ANDERSON — Darrius Heyward-Bey's first need was patience.
He was open Saturday night inside the Cleveland Browns' 5-yard line, but there was enough of a crowd in the vicinity to require a little extra focus. Any one of those fingers could jump out at a moment's notice and alter the flight the ball.
If he committed too early, that might cause the redirected pigskin to bounce off his own hands. And then the questions would begin again.
But the pass made it to him cleanly. He leapt and began to cradle it to his chest. At about the same time, Cleveland cornerback Joe Haden crashed into Heyward-Bey from behind and appeared to at least briefly get a hand on the ball.
The wide receiver absorbed the blow, fought off Haden's last-ditch effort and came down with the reception at the 3-yard line.
It was just one soon-forgotten play during the second quarter of a game that didn't count. But it said a lot about the strides the fifth-year receiver has made in his first five months with the Indianapolis Colts.
He signed as a free agent in April, bringing along a reputation for dropped passes based primarily on his rookie season with the Oakland Raiders. The late Al Davis reached to draft Heyward-Bey with the seventh overall pick in 2009 — infatuated by his size (6-foot-2) and speed (4.23 seconds in the 40-yard dash) — and the Maryland product spent the next four years fighting to live up to the hype.
He caught 140 passes for 2,071 yards and 11 touchdowns in Oakland but never seemed to satisfy those lofty expectations. His Raiders career was filled with a rotating cast of quarterbacks, head coaches and offensive systems. And a lot of losses.
Oakland finished 25-39 during Heyward-Bey's tenure, and he was released in March as part of the franchise's ongoing search for salary cap relief. He said he followed his heart to Indianapolis, where he believes a rising young quarterback and history of success can help get his career back on track.
So far, so good.
With seven catches for 75 yards in his first three preseason games, Heyward-Bey slowly is erasing the doubts.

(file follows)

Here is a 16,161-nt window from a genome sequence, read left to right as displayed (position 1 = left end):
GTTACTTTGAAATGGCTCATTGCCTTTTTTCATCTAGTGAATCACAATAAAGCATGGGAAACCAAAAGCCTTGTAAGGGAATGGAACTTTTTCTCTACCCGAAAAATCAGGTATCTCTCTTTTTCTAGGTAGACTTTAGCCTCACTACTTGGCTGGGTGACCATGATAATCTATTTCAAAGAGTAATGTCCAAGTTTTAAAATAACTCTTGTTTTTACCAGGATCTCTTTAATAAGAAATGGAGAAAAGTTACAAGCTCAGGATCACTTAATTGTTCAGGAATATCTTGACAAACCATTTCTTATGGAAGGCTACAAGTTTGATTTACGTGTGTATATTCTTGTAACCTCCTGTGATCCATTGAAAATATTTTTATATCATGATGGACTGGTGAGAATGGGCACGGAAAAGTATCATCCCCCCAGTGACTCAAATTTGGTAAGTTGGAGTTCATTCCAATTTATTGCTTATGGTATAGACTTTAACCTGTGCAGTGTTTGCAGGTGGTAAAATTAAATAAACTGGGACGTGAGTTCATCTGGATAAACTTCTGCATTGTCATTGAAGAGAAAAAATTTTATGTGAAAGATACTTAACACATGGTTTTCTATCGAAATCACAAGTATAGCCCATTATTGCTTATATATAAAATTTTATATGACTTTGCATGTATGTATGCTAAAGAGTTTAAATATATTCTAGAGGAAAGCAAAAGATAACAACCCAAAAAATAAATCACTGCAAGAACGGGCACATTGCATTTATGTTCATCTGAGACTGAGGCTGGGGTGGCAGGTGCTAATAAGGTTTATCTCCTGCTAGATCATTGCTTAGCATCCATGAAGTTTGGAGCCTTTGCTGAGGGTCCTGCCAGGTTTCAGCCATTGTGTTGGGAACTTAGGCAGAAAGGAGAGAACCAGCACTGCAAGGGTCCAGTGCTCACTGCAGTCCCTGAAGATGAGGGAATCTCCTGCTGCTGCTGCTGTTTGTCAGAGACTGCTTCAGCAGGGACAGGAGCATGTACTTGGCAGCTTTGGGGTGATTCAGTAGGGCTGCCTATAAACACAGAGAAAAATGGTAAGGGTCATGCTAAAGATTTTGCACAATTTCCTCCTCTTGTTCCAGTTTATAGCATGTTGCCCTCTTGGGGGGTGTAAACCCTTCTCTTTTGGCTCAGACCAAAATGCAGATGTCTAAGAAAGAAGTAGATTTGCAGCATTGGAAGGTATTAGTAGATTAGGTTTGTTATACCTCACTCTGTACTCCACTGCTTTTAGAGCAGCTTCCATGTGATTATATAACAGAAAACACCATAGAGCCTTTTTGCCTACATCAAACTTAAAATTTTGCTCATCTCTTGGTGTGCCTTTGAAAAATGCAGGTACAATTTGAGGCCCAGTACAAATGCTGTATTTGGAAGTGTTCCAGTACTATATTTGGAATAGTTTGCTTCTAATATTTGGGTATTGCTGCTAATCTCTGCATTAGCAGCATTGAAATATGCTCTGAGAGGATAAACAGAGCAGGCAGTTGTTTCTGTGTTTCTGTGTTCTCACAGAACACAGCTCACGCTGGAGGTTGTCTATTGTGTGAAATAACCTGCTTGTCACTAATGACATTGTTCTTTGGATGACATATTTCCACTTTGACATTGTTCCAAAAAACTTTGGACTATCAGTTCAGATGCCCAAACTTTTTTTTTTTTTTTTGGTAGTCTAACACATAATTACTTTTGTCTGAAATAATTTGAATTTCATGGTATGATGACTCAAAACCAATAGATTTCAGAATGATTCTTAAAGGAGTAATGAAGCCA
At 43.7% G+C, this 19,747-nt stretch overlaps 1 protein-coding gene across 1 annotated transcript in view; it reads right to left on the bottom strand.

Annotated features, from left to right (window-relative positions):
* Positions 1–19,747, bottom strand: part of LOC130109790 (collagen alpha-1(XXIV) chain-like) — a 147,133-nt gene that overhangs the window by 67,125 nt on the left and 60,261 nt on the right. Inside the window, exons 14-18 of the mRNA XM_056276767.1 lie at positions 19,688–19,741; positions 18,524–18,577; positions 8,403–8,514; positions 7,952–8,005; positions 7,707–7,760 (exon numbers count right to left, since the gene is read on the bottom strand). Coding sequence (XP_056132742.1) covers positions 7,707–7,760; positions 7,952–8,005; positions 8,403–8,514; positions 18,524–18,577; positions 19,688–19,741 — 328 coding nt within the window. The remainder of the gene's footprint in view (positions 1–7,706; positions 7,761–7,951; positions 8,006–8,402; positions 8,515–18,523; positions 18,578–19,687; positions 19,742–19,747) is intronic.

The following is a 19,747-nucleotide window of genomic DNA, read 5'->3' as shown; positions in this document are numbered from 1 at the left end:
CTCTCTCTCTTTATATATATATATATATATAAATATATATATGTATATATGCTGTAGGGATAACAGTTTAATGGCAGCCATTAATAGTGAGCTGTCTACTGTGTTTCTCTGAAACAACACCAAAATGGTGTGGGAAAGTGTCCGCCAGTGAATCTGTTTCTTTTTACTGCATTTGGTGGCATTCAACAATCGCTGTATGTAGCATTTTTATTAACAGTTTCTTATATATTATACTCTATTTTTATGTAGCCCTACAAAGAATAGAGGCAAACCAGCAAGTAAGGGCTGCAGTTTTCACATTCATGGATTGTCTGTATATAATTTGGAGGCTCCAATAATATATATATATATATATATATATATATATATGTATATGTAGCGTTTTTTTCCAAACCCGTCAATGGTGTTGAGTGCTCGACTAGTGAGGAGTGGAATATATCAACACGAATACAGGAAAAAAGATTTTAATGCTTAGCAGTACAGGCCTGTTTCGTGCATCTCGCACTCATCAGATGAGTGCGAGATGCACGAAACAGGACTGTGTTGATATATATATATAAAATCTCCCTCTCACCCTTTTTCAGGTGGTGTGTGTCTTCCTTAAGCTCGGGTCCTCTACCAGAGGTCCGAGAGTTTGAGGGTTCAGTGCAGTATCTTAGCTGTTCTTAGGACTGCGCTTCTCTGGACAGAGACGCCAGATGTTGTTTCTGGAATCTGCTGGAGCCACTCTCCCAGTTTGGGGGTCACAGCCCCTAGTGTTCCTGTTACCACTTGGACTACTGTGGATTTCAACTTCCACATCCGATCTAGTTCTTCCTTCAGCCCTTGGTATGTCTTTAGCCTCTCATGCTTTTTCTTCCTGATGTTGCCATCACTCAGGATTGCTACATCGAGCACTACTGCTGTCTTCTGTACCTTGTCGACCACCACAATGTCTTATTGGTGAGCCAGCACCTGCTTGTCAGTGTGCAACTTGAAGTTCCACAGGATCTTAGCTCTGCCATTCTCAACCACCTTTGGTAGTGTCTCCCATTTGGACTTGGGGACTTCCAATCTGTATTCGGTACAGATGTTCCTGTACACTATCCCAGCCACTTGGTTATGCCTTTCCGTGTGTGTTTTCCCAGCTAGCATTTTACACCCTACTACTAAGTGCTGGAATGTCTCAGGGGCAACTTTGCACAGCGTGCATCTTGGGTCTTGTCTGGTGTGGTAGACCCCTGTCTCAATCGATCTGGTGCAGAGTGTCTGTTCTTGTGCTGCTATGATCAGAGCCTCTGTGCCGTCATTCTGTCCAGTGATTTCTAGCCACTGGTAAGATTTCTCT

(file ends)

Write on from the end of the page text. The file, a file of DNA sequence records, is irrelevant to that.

"Ever since I was about 1 year old, I've had confidence," he said Monday at the team's practice facility. "Each and every day, I just got to remind myself that I'm a good player and I can be good at what I do as long as I keep working. I got to wake up with that confidence. That's what I just got to remind myself."
Anyone who saw Heyward-Bey in training camp wouldn't think of questioning his work ethic.
He came out early before each afternoon practice — wearing a t-shirt and sporting headphones — to put in extra work on the JUGS machine. Sometimes quarterbacks coach Clyde Christensen would join him, pulling at his shirt or tugging at his arms as Heyward-Bey attempted to focus on the football.
When he'd had enough reps, Heyward-Bey hopped on a golf cart to return to the locker room and get ready for practice.
Veteran teammate Reggie Wayne — a future Hall of Fame candidate — spent much of the summer raving about the receiver known by his initials as DHB. Wayne believes Heyward-Bey has the physical tools to match some of the game's top wideouts — guys like Detroit's Calvin Johnson and Houston's Andre Johnson.
But there have always been questions about Heyward-Bey's hands. They've been the asterisk to his career thus far and part of the reason he's so willing to put in so much work.
Wayne said whatever happened in Oakland can stay in Oakland, and the Colts have welcomed DHB's fresh start with open arms.
"Anybody in here would tell you he's a great teammate, great personality and he works his butt off," quarterback Andrew Luck said. "His work ethic is very impressive. I think obviously Reggie sort of sets the tone in the wide receiver meeting rooms in terms of work ethic and preparation, and DHB fits right in. I think every day we've gotten a better connection, and he's done a great job so far."
The specter of dropped passes re-emerged early on in training camp, but Heyward-Bey quickly righted the ship. He finished work at Anderson University on a good note and has carried that momentum into the exhibition games.
Though new offensive coordinator Pep Hamilton has yet to unleash him on a deep route, DHB has proven to be effective on screens and intermediate passes. He's shown the toughness to fight for extra yards and even carried the ball once for 6 yards on an end-around.
There's a lot of work yet to be done before the reclamation process can be declared a success. But nobody's arguing with the early returns.
"I think his comfort level, obviously, with the quarterback and the offense and terminology helps, and then his confidence is skyrocketing," head coach Chuck Pagano said. "So it's great to see him making the progress that he is. He's got to be a big-time player for us this year."